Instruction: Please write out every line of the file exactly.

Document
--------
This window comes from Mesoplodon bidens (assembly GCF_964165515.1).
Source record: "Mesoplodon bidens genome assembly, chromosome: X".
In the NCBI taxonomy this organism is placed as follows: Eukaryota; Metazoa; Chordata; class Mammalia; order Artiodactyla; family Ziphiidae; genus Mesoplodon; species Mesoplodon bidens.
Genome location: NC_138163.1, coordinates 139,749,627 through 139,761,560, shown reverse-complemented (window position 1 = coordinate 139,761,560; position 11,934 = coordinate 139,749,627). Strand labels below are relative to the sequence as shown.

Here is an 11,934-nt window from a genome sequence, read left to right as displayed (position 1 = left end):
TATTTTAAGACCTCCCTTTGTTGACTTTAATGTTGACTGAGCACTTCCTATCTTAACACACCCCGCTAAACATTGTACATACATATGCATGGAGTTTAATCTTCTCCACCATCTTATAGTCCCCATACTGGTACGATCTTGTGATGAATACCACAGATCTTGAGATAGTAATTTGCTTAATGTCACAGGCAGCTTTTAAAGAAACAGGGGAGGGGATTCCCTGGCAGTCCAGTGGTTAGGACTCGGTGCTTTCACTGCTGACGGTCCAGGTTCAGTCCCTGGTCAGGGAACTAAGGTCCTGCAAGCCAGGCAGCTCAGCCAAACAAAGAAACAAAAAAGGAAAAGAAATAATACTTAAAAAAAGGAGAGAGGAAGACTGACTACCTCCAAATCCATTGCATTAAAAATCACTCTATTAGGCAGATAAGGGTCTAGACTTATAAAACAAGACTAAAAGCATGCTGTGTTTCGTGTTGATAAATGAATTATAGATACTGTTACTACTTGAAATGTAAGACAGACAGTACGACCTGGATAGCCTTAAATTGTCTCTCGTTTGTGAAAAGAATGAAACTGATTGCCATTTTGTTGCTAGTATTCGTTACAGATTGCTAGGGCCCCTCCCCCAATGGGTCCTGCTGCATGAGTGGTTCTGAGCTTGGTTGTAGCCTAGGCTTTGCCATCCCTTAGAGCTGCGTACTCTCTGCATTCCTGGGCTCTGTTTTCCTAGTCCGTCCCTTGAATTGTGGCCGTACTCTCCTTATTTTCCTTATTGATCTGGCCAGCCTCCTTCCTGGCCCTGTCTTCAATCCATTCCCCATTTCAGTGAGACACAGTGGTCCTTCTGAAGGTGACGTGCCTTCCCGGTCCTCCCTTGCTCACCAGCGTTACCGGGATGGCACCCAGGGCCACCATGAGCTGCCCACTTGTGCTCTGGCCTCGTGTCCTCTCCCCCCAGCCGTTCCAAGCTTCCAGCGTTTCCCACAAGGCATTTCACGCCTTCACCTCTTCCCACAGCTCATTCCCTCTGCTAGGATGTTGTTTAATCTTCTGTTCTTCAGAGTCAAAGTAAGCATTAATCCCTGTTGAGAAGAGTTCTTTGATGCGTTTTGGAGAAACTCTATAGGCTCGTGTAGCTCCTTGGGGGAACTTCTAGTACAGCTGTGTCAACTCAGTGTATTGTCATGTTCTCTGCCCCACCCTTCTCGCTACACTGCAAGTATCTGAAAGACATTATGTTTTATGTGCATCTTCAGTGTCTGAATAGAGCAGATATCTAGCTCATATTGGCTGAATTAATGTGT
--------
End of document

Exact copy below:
This window comes from Mesoplodon bidens (assembly GCF_964165515.1).
Source record: "Mesoplodon bidens genome assembly, chromosome: X".
In the NCBI taxonomy this organism is placed as follows: Eukaryota; Metazoa; Chordata; class Mammalia; order Artiodactyla; family Ziphiidae; genus Mesoplodon; species Mesoplodon bidens.
Genome location: NC_138163.1, coordinates 139,749,627 through 139,761,560, shown reverse-complemented (window position 1 = coordinate 139,761,560; position 11,934 = coordinate 139,749,627). Strand labels below are relative to the sequence as shown.

Here is an 11,934-nt window from a genome sequence, read left to right as displayed (position 1 = left end):
TATTTTAAGACCTCCCTTTGTTGACTTTAATGTTGACTGAGCACTTCCTATCTTAACACACCCCGCTAAACATTGTACATACATATGCATGGAGTTTAATCTTCTCCACCATCTTATAGTCCCCATACTGGTACGATCTTGTGATGAATACCACAGATCTTGAGATAGTAATTTGCTTAATGTCACAGGCAGCTTTTAAAGAAACAGGGGAGGGGATTCCCTGGCAGTCCAGTGGTTAGGACTCGGTGCTTTCACTGCTGACGGTCCAGGTTCAGTCCCTGGTCAGGGAACTAAGGTCCTGCAAGCCAGGCAGCTCAGCCAAACAAAGAAACAAAAAAGGAAAAGAAATAATACTTAAAAAAAGGAGAGAGGAAGACTGACTACCTCCAAATCCATTGCATTAAAAATCACTCTATTAGGCAGATAAGGGTCTAGACTTATAAAACAAGACTAAAAGCATGCTGTGTTTCGTGTTGATAAATGAATTATAGATACTGTTACTACTTGAAATGTAAGACAGACAGTACGACCTGGATAGCCTTAAATTGTCTCTCGTTTGTGAAAAGAATGAAACTGATTGCCATTTTGTTGCTAGTATTCGTTACAGATTGCTAGGGCCCCTCCCCCAATGGGTCCTGCTGCATGAGTGGTTCTGAGCTTGGTTGTAGCCTAGGCTTTGCCATCCCTTAGAGCTGCGTACTCTCTGCATTCCTGGGCTCTGTTTTCCTAGTCCGTCCCTTGAATTGTGGCCGTACTCTCCTTATTTTCCTTATTGATCTGGCCAGCCTCCTTCCTGGCCCTGTCTTCAATCCATTCCCCATTTCAGTGAGACACAGTGGTCCTTCTGAAGGTGACGTGCCTTCCCGGTCCTCCCTTGCTCACCAGCGTTACCGGGATGGCACCCAGGGCCACCATGAGCTGCCCACTTGTGCTCTGGCCTCGTGTCCTCTCCCCCCAGCCGTTCCAAGCTTCCAGCGTTTCCCACAAGGCATTTCACGCCTTCACCTCTTCCCACAGCTCATTCCCTCTGCTAGGATGTTGTTTAATCTTCTGTTCTTCAGAGTCAAAGTAAGCATTAATCCCTGTTGAGAAGAGTTCTTTGATGCGTTTTGGAGAAACTCTATAGGCTCGTGTAGCTCCTTGGGGGAACTTCTAGTACAGCTGTGTCAACTCAGTGTATTGTCATGTTCTCTGCCCCACCCTTCTCGCTACACTGCAAGTATCTGAAAGACATTATGTTTTATGTGCATCTTCAGTGTCTGAATAGAGCAGATATCTAGCTCATATTGGCTGAATTAATGTGT